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image: Campus NewsGateway to virtual science
The Distributed Terascale Facility (DTF), a new scientific research data grid project, recently received a $53 million grant from the National Science Foundation, the largest grant the organization has ever made for computer hardware. Rick Stevens, computer-science professor at Chicago and director of the mathematics and computer science division of Argonne National Laboratory, will be DTF's project director.

"The DTF project is the beginning of a long-term trend towards building and deploying future computing facilities that are organized around the concepts of the grid," says Stevens. "It takes a community approach to build grids, and the DTF is the nation's flagship effort to deploy grid infrastructure."

The system-which will be the fastest network in the world when completed-will rely on clusters of computers at four research institutions: Argonne National Laboratory, the University of California's San Diego Supercomputer Center, the California Institute of Technology, and the National Center for Supercomputing Applications at the University of Illinois at Urbana-Champaign. The partnership will work primarily with IBM, Qwest, and the Intel Corporation to build the facility.

A user-friendly software infrastructure called TeraGrid will eventually connect these clusters in a massive virtual system via the Internet, making it possible for scientists all over the country to share resources and information, regardless of geographical location.

The expected scientific breakthroughs of the next decade will require the kind of networked power the TeraGrid will provide. In order to see into the depths of the universe, the atom, or the brain, laboratories around the world must be able to combine their knowledge. Once accessed, this collective information will aid scientists' research by allowing them to analyze data on distant galaxies collected by new, highly automated telescopes; search for cures for major diseases by analyzing the human genome; run massive simulations of world climate to gain a better understanding of global warming; and study patterns of extinction and biodiversity.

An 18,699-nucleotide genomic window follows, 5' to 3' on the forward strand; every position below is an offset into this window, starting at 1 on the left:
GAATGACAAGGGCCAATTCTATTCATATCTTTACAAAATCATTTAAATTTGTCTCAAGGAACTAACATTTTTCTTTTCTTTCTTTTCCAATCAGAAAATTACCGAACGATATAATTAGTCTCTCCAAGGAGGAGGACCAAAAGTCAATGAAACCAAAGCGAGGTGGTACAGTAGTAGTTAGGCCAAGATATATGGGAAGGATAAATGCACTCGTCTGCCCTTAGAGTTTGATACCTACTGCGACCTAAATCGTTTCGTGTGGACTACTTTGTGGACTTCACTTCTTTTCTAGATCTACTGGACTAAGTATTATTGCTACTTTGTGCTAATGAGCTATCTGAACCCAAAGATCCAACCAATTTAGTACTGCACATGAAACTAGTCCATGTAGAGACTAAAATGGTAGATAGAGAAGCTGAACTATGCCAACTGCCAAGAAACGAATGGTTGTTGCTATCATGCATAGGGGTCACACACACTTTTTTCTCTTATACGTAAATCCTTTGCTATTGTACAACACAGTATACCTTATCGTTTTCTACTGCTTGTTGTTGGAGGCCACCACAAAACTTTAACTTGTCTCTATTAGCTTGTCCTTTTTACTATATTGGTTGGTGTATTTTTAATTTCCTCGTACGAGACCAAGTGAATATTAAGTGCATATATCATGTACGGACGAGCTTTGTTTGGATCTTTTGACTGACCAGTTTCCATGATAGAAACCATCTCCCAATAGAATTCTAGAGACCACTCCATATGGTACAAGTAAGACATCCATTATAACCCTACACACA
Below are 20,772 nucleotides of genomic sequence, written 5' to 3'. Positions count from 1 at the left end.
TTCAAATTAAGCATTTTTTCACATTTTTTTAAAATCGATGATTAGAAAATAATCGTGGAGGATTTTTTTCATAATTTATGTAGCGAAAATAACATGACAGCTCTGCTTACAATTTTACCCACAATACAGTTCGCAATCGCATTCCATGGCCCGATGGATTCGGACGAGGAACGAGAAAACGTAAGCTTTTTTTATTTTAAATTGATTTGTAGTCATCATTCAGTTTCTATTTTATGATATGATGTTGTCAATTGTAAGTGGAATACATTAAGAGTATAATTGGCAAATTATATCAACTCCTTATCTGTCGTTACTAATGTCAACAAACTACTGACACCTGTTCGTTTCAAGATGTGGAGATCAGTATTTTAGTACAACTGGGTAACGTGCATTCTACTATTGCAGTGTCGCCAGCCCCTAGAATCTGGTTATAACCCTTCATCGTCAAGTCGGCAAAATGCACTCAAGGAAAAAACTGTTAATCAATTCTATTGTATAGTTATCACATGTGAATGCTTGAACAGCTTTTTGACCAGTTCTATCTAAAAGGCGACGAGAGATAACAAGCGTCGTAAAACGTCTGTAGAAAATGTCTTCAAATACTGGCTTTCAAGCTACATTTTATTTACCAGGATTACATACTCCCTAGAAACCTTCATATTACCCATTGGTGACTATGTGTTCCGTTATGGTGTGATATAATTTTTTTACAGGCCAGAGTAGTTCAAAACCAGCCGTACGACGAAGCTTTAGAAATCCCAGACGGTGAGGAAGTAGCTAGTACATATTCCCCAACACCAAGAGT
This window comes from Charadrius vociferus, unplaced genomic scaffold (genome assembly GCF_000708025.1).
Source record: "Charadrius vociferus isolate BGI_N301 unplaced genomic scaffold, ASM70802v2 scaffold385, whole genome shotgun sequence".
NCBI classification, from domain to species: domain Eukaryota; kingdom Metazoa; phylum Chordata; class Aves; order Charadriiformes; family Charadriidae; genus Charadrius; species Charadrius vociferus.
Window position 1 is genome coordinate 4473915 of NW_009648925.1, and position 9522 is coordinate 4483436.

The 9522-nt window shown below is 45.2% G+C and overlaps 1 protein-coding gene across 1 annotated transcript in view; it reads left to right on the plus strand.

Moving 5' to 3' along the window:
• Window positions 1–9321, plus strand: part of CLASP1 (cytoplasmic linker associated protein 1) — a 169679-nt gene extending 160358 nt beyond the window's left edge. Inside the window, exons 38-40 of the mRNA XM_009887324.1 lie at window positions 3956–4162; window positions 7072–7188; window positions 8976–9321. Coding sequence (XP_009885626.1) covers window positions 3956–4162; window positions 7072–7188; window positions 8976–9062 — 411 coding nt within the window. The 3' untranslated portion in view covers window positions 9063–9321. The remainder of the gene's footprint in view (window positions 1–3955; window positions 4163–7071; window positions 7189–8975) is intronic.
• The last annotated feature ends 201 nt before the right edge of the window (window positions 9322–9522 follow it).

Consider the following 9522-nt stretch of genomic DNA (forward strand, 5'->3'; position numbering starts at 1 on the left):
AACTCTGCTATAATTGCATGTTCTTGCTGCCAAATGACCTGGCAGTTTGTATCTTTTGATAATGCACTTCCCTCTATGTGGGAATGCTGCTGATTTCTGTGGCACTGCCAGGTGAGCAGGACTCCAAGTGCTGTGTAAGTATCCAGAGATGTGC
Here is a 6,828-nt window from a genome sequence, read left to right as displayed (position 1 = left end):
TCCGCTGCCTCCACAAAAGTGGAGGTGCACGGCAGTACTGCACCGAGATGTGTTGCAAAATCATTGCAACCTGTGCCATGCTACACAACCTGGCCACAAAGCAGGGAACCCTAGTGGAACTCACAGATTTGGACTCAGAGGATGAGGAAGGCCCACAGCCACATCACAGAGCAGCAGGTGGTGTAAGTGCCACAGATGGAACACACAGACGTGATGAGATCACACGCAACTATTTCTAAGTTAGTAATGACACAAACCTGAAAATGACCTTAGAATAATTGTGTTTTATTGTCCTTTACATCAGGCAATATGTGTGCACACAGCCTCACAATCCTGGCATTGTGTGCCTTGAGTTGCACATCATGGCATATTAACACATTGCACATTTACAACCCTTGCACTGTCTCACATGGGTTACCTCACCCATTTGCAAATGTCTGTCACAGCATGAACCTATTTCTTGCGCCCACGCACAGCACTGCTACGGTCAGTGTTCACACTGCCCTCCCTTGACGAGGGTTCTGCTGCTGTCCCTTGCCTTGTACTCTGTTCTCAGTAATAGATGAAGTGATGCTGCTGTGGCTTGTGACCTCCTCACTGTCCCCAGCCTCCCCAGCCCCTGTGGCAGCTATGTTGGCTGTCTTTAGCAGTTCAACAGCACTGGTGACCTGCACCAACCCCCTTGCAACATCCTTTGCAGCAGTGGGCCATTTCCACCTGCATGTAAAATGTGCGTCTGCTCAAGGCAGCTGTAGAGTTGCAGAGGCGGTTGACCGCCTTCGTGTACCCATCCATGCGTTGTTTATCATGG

According to Stevens, U.S. research groups that need the highest levels of performance and computing capabilities will be the first to use DTF. The NSF will determine who fits into this category, as groups of scientists compete for access to the system. Many Chicago groups "in physics, geophysics, astronomy, and biology have applications that could use this system right away," says Stevens.

Ian Foster, senior scientist at Argonne, professor of computer- science at Chicago, and the Grid Physics Network (GriPhyN) project coleader ("Chicago Journal," February/01), is also on the TeraGrid executive committee and responsible for developing a number of DTF's grid software and applications.

According to Foster, GriPhyN will provide software for the DTF project that "will act as the traffic police, managing the flow of data." Expected to go online next year and reach peak performance by April 2003, DTF will perform more than 11 trillion calculations per second and be capable of storing in excess of 450 trillion bytes of data within a super high-speed optical network, 50 times the data currently available on the World Wide Web.
-Kristin Scott



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